Overloading your car with extra weight – whether you’ve packed the car for a camping trip, moving house or taking stuff to the tip, carrying excess weight can damage the clutch, brakes, tyres and suspension. Make sure you check the maximum authorised mass or maximum permitted weight recommended for your car before driving with a heavy load.
Bad care and maintenance
Cars are sensitive machines that almost always need a little maintenance to keep them road-worthy, so it's important to give them proper care. Neglecting the smaller stuff could leave you without a car.
Ignoring your car fluids or not checking them regularly can lead to them becoming contaminated and ineffective, shortening the life of your car. There are a number of fluids used to keep it running smoothly, such as engine oil, coolant, and brake fluid. Check how often your car’s fluids need to be replaced in the manual and make sure these are kept topped-up and are regularly serviced.
Driving with low fuel is equally as dangerous to your car. When running out of fuel, the car takes it from the bottom of the tank where fuel contaminants often collect. A build-up of these can block your fuel filter and get into the engine, where they may cause more damage. Keeping the fuel tank half-full at all times can stop this from happening.
Rain and moisture can cause serious damage to newer cars which depend heavily on microchips, computers, and other electronic technology. Check that your windows and sunroof are closed, especially in the rainy seasons.
Tyre maintenance is often overlooked but very important as driving with worn, incorrectly inflated, or old tyres have an increased risk of blowing out or, if the road is wet, hydroplaning, which can be a major hazard. Your car manual should have instructions on when and how to check the condition of your tyres as well as the correct pressure.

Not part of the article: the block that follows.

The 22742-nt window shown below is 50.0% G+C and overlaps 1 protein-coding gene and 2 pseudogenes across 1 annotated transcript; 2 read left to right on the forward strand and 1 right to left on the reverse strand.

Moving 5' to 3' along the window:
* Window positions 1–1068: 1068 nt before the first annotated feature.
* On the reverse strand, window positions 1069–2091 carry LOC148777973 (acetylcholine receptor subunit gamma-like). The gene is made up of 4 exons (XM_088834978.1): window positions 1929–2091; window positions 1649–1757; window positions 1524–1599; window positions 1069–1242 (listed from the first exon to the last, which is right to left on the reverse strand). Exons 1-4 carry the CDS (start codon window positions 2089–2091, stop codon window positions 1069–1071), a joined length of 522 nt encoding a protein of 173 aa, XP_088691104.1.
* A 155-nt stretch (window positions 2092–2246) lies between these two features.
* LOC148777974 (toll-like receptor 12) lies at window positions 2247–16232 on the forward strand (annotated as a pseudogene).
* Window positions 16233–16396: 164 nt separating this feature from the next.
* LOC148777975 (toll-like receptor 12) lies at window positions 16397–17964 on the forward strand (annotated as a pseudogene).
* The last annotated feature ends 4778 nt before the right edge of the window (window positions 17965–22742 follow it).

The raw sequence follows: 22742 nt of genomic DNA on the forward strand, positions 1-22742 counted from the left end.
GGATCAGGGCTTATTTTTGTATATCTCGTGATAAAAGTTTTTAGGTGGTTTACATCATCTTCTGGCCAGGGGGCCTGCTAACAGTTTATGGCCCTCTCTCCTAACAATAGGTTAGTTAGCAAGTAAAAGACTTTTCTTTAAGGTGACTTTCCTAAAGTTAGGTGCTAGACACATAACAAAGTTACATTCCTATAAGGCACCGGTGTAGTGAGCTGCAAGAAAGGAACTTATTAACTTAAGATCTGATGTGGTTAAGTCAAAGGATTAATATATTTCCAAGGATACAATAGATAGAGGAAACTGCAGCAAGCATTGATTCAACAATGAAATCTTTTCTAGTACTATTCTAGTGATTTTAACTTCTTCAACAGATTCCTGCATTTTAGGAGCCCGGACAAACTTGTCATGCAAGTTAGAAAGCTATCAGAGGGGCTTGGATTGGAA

Stress on window wipers from ice, snow and slush can make it difficult for wipers to work, putting stress on the motor and the wiper blades themselves. Using a scraper on windscreens without heating elements is a good way to remove ice, using de-icer and adding it to your windscreen wash fluid can also help.
Ignoring the engine light is an invitation for any problem to develop into something more expensive and time-consuming to fix. The engine light is the car’s own way of telling you there’s something wrong, so keep an eye on the dashboard and pay attention to any lights.
Keeping your car happy
Cars can be temperamental at times and when driving conditions aren’t perfect, you might find it’s taking a bit of a beating. Keep your eyes open for bumps on the road and give your car a regular once-over to stop too much damage from being done, while having breakdown cover can give you peace of mind should things go wrong.
Published: 8 February 2017 | Updated: 30 October 2018 | Author: The AA